And all these, though commended through their faith, did not receive what was promised,  since God had provided something better for us, that apart from us they should not be made perfect.  Hebrews 11:39-40

Reflections

We make much of awards and recognition in our society. But honors only hold meaning when either they come from an important source (like the Medal of Honor given by the President of the United States of America) or they reflect true achievement (e.g. the Eagle Scout award). My wife taught at an elementary school in Texas where at an  end-of-the-year ceremony every student automatically got the “Shark Award” just for being enrolled in the school. It didn’t reflect perfect attendance much less exemplary behavior or outstanding academic achievement. Even the youngest kids quickly understood that the award meant nothing.

God rewards and punishes mankind according to their performance. Through Ezekiel, the Lord told the false prophets of Judah that they had failed. Their so-called prophecies sent a deceptive message to God’s people–discouraging the faithful and encouraging the wicked. God stopped them in their tracks and shut down this kind of evil influence.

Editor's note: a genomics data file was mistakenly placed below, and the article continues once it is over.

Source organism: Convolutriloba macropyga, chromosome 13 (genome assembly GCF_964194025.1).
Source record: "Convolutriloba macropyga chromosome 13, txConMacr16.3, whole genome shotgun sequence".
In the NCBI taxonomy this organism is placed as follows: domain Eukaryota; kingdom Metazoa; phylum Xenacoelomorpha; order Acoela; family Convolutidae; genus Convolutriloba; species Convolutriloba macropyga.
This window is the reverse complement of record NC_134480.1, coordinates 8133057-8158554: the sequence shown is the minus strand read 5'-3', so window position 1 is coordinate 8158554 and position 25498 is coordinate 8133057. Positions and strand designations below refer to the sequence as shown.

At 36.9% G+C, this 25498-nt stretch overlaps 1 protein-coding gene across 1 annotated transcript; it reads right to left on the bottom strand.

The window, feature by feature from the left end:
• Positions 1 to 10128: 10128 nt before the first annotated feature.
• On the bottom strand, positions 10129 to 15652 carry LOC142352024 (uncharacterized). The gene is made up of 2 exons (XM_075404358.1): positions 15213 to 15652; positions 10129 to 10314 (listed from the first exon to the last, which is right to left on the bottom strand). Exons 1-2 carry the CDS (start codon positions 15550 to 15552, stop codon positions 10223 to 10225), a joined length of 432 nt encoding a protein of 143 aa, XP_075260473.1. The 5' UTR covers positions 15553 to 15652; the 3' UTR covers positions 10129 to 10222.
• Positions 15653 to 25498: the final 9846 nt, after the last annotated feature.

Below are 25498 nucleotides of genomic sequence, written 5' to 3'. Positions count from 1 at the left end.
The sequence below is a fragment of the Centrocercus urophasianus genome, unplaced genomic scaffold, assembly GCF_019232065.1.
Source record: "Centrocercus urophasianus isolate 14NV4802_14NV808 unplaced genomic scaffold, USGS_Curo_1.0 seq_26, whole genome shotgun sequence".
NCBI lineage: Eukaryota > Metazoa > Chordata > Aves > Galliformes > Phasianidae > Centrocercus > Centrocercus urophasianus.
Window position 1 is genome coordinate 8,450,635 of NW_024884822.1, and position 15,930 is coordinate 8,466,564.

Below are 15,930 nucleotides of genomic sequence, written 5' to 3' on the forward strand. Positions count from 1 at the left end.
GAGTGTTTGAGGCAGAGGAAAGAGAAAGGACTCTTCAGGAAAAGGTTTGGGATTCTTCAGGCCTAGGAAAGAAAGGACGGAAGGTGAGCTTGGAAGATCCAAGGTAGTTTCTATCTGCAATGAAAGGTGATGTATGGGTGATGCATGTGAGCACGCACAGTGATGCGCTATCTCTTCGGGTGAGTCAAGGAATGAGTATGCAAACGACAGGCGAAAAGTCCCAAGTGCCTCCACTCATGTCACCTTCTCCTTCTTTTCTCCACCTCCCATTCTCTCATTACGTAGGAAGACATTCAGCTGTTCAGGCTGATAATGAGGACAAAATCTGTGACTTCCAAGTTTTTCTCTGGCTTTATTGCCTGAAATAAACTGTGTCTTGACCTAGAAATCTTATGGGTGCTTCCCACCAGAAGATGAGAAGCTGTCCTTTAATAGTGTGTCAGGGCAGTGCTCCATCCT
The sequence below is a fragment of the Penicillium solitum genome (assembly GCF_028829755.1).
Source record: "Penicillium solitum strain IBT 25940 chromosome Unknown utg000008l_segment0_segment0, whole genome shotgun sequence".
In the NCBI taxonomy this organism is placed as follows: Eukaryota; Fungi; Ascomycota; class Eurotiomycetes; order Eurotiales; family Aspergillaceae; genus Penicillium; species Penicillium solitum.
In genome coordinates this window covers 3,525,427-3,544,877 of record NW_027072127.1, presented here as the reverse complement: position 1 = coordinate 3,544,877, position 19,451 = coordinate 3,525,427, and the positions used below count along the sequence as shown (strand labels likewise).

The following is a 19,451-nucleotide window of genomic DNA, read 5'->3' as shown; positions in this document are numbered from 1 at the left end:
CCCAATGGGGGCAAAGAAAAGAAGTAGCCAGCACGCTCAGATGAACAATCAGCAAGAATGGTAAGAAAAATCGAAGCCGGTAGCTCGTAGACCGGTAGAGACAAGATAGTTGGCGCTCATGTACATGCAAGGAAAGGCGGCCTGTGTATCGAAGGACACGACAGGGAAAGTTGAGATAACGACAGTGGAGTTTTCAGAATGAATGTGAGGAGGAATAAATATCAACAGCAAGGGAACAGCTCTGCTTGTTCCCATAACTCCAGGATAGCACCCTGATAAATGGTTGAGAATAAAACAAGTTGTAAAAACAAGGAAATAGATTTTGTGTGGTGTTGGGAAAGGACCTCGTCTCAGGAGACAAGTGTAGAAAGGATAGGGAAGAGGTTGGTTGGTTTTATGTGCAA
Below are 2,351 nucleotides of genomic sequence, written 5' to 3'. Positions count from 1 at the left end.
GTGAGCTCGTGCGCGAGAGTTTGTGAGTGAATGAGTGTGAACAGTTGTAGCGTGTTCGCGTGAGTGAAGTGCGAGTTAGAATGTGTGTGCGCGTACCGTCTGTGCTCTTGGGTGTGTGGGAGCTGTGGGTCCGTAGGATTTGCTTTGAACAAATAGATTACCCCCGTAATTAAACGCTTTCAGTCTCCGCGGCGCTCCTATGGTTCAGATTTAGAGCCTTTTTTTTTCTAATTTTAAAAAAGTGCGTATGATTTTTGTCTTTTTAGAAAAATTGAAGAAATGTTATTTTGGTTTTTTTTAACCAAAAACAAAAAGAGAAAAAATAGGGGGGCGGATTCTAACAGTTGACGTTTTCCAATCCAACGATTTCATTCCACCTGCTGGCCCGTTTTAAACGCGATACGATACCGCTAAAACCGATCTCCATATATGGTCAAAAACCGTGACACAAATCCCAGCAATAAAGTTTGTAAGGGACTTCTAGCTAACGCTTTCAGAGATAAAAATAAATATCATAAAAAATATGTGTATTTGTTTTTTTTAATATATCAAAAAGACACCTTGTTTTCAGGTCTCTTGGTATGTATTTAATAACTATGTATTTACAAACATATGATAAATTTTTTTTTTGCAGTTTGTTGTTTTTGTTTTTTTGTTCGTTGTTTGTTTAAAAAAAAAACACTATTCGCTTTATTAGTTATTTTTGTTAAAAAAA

In Hebrews 11, we read of those who were faithful to their deaths, faithful even though the final fulfillment of God’s promises did not appear. God commended them for their unwavering faith. He calls them people “of whom the world was not worthy” (vs. 38). Now that is a commendation worth getting!

Think about it

What recognition do you seek? Are you after a mere “Shark Award” or are you seeking to please God and receive His “well done”?  No award in this world compares to hearing  God’s approval. Seek His commendation.

Arrogant Unbelief

God is pleased with those who turn away from arrogant unbelief and trust Him even though death overtakes them still waiting.

Today’s Reading

Ezekiel 10-12; Hebrews 11:1-19

Selected Verses